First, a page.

Nosiree.  Just because (click for story=>)  purged the 'bee ring' bed perimeter (which even now still sports asters, sweet Joe Pye and caryopteris) and a few other perennials elsewhere, the remaining beds are doing really good bee business.  There is lots of forage for them right now and the native bees (and some honeybees) are everywhere.

Traffic is on the white agastache.

White agastache
The myriad of zin types (Zahara, Cut'n'Come again, State Fair).

The Autumn Joy sedums are coloring up, the short salvias are always busy as are all the dwarf French marigolds.
Fence zins

Bees are happy.  Even a bit punch drunk and loaded with pollen.

Native bees on State Fair
The August Moon hosta is a-buzz as are the phlox and perennial blue salvias.  The cardinal flowers and potted B&B salvias are getting some good action from hummers too.

The zins and catmint and coneflowers are great butterfly attractors and even though I purged all the tall milkweed, there are clumps of orange butterfly weed in the arbor bed that seem to make the monarchs happy.

The close gardens are in full bloom and alive with activity. I expect more honebees when the Autumn Joy sedum bloom.

Close beds - flowers and veg

So see - not to fret.  Melissa Majora will always strive to be a friendly place for bees, butterflies and other pollinators.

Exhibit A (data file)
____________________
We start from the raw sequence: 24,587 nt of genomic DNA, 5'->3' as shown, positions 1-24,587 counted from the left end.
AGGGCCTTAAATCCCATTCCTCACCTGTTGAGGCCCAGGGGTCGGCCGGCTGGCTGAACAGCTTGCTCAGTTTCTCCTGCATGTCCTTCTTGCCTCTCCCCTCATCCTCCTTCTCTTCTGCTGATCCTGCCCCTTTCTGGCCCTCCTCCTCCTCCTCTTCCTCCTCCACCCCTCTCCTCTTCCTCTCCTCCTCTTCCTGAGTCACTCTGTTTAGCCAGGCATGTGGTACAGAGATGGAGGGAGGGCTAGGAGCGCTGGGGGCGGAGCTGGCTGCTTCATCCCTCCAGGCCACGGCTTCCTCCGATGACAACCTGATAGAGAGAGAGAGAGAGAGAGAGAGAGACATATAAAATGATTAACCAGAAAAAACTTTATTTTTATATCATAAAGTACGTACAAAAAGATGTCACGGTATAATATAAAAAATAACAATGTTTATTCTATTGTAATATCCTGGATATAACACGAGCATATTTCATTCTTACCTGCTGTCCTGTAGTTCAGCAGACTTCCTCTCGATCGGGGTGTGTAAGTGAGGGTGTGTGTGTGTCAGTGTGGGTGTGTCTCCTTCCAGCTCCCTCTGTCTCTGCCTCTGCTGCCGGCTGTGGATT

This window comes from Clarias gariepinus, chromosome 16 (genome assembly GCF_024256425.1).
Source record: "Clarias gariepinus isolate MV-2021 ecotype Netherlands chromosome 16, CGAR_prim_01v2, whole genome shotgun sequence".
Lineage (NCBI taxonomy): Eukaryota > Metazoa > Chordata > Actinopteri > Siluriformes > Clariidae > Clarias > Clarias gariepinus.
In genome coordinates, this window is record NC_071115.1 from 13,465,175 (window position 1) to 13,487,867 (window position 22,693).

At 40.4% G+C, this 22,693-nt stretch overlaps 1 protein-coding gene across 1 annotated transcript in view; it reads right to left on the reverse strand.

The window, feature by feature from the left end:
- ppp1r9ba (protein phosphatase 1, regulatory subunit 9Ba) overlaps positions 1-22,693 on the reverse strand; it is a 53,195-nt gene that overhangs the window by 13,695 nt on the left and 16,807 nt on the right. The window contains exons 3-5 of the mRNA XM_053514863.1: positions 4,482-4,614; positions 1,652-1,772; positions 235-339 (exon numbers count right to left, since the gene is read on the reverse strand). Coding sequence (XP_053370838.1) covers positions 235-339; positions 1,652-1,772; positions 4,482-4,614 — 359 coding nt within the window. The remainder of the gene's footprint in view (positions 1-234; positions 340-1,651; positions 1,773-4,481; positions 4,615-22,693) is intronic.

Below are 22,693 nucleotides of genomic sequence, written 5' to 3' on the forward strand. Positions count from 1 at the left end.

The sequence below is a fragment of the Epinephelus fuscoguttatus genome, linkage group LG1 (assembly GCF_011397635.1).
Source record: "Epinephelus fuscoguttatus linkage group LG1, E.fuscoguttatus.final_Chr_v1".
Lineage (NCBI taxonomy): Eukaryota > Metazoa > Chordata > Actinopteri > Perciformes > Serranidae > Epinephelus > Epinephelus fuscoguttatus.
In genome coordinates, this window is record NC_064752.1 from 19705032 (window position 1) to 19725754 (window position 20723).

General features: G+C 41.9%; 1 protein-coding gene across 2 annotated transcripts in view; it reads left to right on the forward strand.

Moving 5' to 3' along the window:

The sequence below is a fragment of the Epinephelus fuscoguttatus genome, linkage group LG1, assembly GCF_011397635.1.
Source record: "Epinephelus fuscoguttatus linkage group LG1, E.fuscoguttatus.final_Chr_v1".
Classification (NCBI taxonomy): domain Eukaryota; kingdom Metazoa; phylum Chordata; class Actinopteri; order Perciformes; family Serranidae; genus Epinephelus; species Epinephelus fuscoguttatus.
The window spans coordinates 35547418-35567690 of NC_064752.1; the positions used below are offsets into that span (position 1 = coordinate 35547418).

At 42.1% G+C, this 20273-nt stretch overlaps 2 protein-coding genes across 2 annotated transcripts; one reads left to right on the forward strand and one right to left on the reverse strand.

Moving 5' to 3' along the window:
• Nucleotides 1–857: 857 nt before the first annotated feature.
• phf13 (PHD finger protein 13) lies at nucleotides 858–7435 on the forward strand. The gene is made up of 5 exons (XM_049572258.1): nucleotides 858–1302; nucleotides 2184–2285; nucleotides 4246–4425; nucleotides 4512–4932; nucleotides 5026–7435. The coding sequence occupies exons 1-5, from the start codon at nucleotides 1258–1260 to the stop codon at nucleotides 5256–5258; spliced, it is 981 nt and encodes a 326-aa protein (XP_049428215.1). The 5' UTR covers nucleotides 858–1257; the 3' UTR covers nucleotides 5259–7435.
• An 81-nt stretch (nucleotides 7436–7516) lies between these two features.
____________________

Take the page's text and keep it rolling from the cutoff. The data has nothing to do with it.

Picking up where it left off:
Just trying these days not to be so d^mn DEER friendly!

Sunday, August 9, 2015

Bee Ring Bed purge

The deer have devasted the bee forage at the sanctuary to the point that any effort to grow any is pointless and disheartening.

So for the past 10 days I've been purging the beds.

I dreaded the work what with my deteriorating ankle and other new and painful ailments that would make digging impossible.

But I hit upon a solution: I used my sawsall to do the heavy lifting, so to speak.

Thanks goodness it's been a dry few weeks, the soil, while hard, is quite crumbly and the saw blade got up the roots.  

45+ plants took half-a-dozen blades, but well worth the price.  I could never have done all this with a shovel.

To see results, click the pic for the rest of the story.



Monday, August 3, 2015

August Veg update

Click pic for full post: